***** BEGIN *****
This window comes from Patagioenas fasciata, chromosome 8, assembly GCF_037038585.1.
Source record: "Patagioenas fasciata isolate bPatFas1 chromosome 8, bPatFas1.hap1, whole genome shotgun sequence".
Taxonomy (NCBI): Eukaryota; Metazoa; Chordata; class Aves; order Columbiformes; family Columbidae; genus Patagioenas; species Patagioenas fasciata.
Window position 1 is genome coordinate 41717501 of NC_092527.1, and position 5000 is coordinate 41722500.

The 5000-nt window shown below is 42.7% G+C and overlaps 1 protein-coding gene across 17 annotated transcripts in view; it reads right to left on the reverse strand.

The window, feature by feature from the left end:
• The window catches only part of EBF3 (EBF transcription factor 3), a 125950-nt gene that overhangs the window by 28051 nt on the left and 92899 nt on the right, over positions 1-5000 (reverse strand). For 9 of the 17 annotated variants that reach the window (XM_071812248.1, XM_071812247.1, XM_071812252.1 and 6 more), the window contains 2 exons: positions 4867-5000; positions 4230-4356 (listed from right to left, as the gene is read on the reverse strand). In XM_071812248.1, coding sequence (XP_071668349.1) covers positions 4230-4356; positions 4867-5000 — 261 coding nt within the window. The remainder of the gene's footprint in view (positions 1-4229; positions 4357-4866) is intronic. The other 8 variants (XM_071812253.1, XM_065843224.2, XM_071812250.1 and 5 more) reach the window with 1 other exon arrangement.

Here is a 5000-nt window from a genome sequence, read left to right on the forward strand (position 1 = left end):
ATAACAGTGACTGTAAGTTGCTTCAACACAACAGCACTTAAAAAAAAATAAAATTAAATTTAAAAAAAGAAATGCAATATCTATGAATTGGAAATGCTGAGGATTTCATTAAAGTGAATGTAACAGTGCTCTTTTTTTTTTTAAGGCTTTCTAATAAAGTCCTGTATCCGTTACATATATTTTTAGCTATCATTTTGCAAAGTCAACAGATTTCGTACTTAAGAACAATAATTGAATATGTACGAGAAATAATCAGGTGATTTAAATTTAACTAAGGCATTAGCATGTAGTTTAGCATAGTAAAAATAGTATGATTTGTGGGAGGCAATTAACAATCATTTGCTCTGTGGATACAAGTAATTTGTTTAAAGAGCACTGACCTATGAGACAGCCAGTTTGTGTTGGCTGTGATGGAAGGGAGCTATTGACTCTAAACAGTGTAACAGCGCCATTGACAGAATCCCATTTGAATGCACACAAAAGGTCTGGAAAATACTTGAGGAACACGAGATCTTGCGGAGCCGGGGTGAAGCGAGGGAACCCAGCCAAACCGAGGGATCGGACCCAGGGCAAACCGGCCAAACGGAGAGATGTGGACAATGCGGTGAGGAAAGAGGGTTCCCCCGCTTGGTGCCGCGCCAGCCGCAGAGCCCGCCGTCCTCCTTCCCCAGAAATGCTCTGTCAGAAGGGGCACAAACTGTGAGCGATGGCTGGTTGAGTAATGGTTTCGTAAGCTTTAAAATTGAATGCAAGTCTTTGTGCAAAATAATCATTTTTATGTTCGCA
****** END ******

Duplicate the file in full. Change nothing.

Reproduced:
This window comes from Patagioenas fasciata, chromosome 8, assembly GCF_037038585.1.
Source record: "Patagioenas fasciata isolate bPatFas1 chromosome 8, bPatFas1.hap1, whole genome shotgun sequence".
Taxonomy (NCBI): Eukaryota; Metazoa; Chordata; class Aves; order Columbiformes; family Columbidae; genus Patagioenas; species Patagioenas fasciata.
Window position 1 is genome coordinate 41717501 of NC_092527.1, and position 5000 is coordinate 41722500.

The 5000-nt window shown below is 42.7% G+C and overlaps 1 protein-coding gene across 17 annotated transcripts in view; it reads right to left on the reverse strand.

The window, feature by feature from the left end:
• The window catches only part of EBF3 (EBF transcription factor 3), a 125950-nt gene that overhangs the window by 28051 nt on the left and 92899 nt on the right, over positions 1-5000 (reverse strand). For 9 of the 17 annotated variants that reach the window (XM_071812248.1, XM_071812247.1, XM_071812252.1 and 6 more), the window contains 2 exons: positions 4867-5000; positions 4230-4356 (listed from right to left, as the gene is read on the reverse strand). In XM_071812248.1, coding sequence (XP_071668349.1) covers positions 4230-4356; positions 4867-5000 — 261 coding nt within the window. The remainder of the gene's footprint in view (positions 1-4229; positions 4357-4866) is intronic. The other 8 variants (XM_071812253.1, XM_065843224.2, XM_071812250.1 and 5 more) reach the window with 1 other exon arrangement.

Here is a 5000-nt window from a genome sequence, read left to right on the forward strand (position 1 = left end):
ATAACAGTGACTGTAAGTTGCTTCAACACAACAGCACTTAAAAAAAAATAAAATTAAATTTAAAAAAAGAAATGCAATATCTATGAATTGGAAATGCTGAGGATTTCATTAAAGTGAATGTAACAGTGCTCTTTTTTTTTTTAAGGCTTTCTAATAAAGTCCTGTATCCGTTACATATATTTTTAGCTATCATTTTGCAAAGTCAACAGATTTCGTACTTAAGAACAATAATTGAATATGTACGAGAAATAATCAGGTGATTTAAATTTAACTAAGGCATTAGCATGTAGTTTAGCATAGTAAAAATAGTATGATTTGTGGGAGGCAATTAACAATCATTTGCTCTGTGGATACAAGTAATTTGTTTAAAGAGCACTGACCTATGAGACAGCCAGTTTGTGTTGGCTGTGATGGAAGGGAGCTATTGACTCTAAACAGTGTAACAGCGCCATTGACAGAATCCCATTTGAATGCACACAAAAGGTCTGGAAAATACTTGAGGAACACGAGATCTTGCGGAGCCGGGGTGAAGCGAGGGAACCCAGCCAAACCGAGGGATCGGACCCAGGGCAAACCGGCCAAACGGAGAGATGTGGACAATGCGGTGAGGAAAGAGGGTTCCCCCGCTTGGTGCCGCGCCAGCCGCAGAGCCCGCCGTCCTCCTTCCCCAGAAATGCTCTGTCAGAAGGGGCACAAACTGTGAGCGATGGCTGGTTGAGTAATGGTTTCGTAAGCTTTAAAATTGAATGCAAGTCTTTGTGCAAAATAATCATTTTTATGTTCGCA